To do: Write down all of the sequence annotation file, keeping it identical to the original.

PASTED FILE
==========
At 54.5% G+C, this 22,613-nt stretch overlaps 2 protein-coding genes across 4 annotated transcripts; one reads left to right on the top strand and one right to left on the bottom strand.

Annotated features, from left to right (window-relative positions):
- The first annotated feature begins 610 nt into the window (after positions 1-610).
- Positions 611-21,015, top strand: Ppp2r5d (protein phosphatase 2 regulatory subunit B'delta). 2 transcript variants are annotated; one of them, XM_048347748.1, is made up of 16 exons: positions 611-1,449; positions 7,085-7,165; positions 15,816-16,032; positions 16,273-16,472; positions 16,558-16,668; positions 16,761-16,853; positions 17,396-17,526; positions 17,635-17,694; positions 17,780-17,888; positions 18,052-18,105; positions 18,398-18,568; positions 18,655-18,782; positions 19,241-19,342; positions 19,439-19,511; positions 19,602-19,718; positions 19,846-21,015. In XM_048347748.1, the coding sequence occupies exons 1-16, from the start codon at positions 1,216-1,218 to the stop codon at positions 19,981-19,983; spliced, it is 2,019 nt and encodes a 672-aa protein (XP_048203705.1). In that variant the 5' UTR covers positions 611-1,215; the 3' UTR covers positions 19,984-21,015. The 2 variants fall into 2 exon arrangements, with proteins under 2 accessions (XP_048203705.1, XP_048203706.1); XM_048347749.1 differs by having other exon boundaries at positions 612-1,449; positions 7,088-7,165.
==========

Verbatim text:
At 54.5% G+C, this 22,613-nt stretch overlaps 2 protein-coding genes across 4 annotated transcripts; one reads left to right on the top strand and one right to left on the bottom strand.

Annotated features, from left to right (window-relative positions):
- The first annotated feature begins 610 nt into the window (after positions 1-610).
- Positions 611-21,015, top strand: Ppp2r5d (protein phosphatase 2 regulatory subunit B'delta). 2 transcript variants are annotated; one of them, XM_048347748.1, is made up of 16 exons: positions 611-1,449; positions 7,085-7,165; positions 15,816-16,032; positions 16,273-16,472; positions 16,558-16,668; positions 16,761-16,853; positions 17,396-17,526; positions 17,635-17,694; positions 17,780-17,888; positions 18,052-18,105; positions 18,398-18,568; positions 18,655-18,782; positions 19,241-19,342; positions 19,439-19,511; positions 19,602-19,718; positions 19,846-21,015. In XM_048347748.1, the coding sequence occupies exons 1-16, from the start codon at positions 1,216-1,218 to the stop codon at positions 19,981-19,983; spliced, it is 2,019 nt and encodes a 672-aa protein (XP_048203705.1). In that variant the 5' UTR covers positions 611-1,215; the 3' UTR covers positions 19,984-21,015. The 2 variants fall into 2 exon arrangements, with proteins under 2 accessions (XP_048203705.1, XP_048203706.1); XM_048347749.1 differs by having other exon boundaries at positions 612-1,449; positions 7,088-7,165.